PepsiCo: Demon or Reformer

If you want to change an environment dominated by huge corporations like PepsiCo to improve public health, what do you do? For tobacco control advocates, the answer was easy: raise the prices on tobacco,  restrict the places where it can be used, and demonize the companies that make it. But with sugary drinks and junk food, the answer isn’t so easy.

First, raising the prices will only drive people to some other option, which may or may not be a healthier food choice. Second, people have to eat, so restricting where people can eat doesn’t seem feasible. And at least one man, Derek Yach, believes that demonizing food companies will be counterproductive. Yach believes instead they must be encouraged to change for their own good. Yach, a physician, should know. He left a senior position in the World Health Organization in which he soundly criticized food company practices to spend a six-year stint at PepsiCo.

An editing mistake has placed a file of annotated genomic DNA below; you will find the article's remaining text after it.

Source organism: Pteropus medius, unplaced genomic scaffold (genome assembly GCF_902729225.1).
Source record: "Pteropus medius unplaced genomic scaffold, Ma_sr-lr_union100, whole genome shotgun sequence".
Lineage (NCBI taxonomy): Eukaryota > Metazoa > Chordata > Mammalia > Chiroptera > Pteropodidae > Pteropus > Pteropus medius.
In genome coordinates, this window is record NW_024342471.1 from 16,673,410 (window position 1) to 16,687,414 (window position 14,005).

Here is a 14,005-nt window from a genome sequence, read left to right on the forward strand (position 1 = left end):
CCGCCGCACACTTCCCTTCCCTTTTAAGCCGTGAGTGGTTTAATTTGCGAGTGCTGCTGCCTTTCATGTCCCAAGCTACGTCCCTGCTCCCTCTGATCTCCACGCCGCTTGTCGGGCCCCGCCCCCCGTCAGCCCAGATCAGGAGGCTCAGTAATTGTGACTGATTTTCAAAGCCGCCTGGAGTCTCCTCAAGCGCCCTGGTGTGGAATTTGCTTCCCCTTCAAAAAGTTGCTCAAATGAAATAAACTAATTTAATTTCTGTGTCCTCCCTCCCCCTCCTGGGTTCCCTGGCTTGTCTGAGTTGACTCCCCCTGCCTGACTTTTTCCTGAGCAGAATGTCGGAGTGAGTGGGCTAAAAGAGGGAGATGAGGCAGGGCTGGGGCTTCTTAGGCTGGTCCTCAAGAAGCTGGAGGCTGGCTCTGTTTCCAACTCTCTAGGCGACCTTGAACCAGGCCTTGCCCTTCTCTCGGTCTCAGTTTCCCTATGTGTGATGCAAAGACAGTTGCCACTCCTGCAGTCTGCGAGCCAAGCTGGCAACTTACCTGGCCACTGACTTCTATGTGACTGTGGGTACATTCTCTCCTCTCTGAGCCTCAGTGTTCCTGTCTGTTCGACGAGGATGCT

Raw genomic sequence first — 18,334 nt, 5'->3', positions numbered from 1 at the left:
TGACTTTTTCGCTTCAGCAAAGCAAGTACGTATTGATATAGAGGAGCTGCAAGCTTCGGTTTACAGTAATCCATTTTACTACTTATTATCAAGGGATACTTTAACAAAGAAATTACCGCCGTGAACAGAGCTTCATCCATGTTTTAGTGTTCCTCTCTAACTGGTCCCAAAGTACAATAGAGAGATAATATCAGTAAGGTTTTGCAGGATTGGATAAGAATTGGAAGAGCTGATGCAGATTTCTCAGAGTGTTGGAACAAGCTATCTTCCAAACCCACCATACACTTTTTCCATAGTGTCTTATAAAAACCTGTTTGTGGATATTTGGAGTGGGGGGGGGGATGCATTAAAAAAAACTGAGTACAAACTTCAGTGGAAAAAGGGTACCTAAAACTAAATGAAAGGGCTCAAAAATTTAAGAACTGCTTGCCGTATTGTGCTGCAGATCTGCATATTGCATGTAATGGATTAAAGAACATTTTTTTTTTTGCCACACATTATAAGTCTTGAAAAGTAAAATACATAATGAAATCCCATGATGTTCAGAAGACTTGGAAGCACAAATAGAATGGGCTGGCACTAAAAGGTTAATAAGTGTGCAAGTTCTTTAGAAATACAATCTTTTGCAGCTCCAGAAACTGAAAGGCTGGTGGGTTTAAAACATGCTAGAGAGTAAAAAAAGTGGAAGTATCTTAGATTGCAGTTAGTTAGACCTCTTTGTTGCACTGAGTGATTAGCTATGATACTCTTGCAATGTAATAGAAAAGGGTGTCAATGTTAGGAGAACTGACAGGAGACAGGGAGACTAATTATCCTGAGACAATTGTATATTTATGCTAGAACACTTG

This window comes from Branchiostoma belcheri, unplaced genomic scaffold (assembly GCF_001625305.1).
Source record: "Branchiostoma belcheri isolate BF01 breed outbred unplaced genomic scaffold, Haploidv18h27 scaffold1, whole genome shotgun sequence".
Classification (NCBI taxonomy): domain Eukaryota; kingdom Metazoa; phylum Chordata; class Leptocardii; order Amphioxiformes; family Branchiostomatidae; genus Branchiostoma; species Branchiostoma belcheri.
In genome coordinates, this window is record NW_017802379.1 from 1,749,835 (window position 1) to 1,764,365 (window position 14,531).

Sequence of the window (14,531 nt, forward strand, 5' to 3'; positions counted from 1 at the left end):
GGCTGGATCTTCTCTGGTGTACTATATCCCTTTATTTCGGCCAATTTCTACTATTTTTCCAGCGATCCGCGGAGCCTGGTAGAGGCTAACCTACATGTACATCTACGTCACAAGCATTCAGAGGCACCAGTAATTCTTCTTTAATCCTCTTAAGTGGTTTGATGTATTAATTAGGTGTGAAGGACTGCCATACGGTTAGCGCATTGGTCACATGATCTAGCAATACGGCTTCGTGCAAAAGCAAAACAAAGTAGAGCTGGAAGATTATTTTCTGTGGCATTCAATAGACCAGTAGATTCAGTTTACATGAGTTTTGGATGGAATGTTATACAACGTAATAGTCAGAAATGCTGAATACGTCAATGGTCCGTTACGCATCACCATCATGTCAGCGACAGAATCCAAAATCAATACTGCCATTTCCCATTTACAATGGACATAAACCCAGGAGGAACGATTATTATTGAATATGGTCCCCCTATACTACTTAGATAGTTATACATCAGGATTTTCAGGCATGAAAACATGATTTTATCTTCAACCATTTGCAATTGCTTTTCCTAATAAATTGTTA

While his move surprised some colleagues  Yach says it was the right thing to do. He spent his time there encouraging the company to develop  healthier solutions and revolutionize the way they market products. Did it help? Yach thinks so, but not everyone agrees. Marion Nestle, a nutrition expert and New York University professor, thinks Yach actually has hurt the cause of public health by giving the company more credibility. “He was a much greater asset to Pepsi-Cola than Pepsi was to him, or to public health.”

Click here to read more at NPR and here to read more at the Huffington Post.

Ethiopian Pepsi image © A. Davey / Wikimedia

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